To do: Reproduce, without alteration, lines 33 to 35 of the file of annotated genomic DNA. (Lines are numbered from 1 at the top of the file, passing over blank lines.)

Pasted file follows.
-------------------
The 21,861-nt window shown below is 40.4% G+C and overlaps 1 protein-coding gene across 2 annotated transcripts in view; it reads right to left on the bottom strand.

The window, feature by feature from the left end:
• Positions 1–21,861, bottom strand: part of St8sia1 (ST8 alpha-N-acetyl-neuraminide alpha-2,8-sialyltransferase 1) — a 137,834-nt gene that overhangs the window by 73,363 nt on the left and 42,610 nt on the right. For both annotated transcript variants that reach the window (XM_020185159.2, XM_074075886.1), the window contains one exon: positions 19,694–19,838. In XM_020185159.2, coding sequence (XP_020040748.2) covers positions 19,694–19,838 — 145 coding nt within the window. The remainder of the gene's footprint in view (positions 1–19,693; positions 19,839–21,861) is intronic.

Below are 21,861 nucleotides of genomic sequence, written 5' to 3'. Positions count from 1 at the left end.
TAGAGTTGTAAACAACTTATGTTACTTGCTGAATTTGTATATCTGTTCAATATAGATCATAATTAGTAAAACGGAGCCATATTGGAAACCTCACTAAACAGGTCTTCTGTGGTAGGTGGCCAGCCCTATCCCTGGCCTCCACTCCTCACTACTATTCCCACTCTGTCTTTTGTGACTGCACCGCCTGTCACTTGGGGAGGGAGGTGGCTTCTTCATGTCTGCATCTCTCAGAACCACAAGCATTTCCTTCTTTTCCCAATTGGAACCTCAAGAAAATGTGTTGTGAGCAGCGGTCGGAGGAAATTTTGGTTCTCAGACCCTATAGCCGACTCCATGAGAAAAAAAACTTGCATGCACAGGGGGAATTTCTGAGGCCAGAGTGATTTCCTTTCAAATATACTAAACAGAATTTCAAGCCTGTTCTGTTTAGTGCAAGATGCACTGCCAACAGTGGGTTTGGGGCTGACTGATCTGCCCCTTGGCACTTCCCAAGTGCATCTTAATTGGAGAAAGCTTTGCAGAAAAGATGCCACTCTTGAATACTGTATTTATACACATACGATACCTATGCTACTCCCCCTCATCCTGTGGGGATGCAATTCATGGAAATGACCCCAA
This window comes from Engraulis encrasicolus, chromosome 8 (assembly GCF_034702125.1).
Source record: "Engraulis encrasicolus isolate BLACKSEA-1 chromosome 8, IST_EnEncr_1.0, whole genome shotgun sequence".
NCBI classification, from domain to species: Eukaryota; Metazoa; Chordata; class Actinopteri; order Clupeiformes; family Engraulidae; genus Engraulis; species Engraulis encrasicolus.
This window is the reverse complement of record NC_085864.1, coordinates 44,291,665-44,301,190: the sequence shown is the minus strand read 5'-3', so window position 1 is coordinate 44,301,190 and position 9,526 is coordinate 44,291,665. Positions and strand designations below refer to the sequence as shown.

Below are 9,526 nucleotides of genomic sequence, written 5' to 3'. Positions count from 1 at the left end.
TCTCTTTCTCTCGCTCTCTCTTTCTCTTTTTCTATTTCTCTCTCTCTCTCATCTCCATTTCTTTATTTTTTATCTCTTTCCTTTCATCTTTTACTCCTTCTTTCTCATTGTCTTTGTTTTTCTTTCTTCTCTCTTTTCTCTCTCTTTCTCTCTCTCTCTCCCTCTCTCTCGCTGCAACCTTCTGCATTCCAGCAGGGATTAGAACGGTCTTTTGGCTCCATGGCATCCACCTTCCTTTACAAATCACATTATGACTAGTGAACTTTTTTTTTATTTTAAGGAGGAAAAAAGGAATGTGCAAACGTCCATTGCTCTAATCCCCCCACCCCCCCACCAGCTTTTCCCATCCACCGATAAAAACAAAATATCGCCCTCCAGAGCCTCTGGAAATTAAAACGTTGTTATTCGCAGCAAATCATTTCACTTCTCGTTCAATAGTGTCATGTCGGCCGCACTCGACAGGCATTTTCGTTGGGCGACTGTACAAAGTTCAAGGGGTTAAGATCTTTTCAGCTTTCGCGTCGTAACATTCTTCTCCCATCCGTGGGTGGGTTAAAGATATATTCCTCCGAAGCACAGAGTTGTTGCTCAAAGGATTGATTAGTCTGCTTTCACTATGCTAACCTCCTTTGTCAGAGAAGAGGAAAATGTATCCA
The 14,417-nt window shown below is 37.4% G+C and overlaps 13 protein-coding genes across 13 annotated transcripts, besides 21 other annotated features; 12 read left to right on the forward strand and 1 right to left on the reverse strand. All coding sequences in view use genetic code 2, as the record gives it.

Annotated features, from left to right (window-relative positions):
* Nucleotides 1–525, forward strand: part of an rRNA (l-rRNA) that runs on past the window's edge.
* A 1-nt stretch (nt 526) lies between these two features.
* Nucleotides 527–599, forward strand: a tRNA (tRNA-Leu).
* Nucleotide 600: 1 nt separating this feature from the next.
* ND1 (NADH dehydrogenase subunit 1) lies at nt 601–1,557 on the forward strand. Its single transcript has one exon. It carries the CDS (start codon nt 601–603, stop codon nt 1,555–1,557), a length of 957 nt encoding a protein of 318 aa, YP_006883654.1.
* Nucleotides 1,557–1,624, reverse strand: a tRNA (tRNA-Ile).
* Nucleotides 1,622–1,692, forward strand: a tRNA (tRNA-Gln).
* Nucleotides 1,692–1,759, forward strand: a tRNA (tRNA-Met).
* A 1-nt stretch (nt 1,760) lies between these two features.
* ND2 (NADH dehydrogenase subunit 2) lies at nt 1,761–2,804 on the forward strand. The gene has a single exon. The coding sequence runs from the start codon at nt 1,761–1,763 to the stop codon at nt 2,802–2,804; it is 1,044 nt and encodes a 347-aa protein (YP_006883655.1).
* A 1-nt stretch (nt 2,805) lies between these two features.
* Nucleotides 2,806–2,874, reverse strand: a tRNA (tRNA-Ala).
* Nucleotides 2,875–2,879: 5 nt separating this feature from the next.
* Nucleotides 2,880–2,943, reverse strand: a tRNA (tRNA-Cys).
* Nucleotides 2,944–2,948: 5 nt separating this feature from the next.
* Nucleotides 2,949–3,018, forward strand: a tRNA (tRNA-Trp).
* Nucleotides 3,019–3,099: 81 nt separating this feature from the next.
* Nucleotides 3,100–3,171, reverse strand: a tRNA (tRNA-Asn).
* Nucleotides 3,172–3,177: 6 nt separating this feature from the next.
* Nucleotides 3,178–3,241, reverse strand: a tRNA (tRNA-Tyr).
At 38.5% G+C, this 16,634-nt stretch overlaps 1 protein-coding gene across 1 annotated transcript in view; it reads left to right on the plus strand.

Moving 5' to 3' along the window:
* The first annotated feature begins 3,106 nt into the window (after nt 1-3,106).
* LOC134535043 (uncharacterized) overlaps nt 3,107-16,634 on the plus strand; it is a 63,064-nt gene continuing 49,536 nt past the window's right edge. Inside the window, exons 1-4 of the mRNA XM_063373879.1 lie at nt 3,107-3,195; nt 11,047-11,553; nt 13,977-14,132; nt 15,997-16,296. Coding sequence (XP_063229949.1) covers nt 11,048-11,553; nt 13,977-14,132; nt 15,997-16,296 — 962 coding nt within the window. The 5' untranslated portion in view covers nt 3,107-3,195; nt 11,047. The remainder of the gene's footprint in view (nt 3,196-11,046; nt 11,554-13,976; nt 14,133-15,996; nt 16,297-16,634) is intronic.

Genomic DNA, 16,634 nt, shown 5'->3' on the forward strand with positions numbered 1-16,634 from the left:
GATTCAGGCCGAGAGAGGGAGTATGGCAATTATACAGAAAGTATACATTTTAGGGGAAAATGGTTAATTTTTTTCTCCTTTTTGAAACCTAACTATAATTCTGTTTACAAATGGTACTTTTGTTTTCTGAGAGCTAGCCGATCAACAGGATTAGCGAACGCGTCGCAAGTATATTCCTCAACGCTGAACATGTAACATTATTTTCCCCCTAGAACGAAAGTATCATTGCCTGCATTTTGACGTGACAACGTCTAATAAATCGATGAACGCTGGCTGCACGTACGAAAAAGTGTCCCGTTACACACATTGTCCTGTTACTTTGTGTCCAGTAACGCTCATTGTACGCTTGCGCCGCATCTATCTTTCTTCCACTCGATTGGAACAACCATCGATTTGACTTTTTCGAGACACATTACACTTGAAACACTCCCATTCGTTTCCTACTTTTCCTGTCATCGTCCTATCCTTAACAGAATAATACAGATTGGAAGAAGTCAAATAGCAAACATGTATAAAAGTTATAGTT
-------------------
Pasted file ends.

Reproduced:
* Nucleotides 3,178–3,241, reverse strand: a tRNA (tRNA-Tyr).
At 38.5% G+C, this 16,634-nt stretch overlaps 1 protein-coding gene across 1 annotated transcript in view; it reads left to right on the plus strand.

Moving 5' to 3' along the window: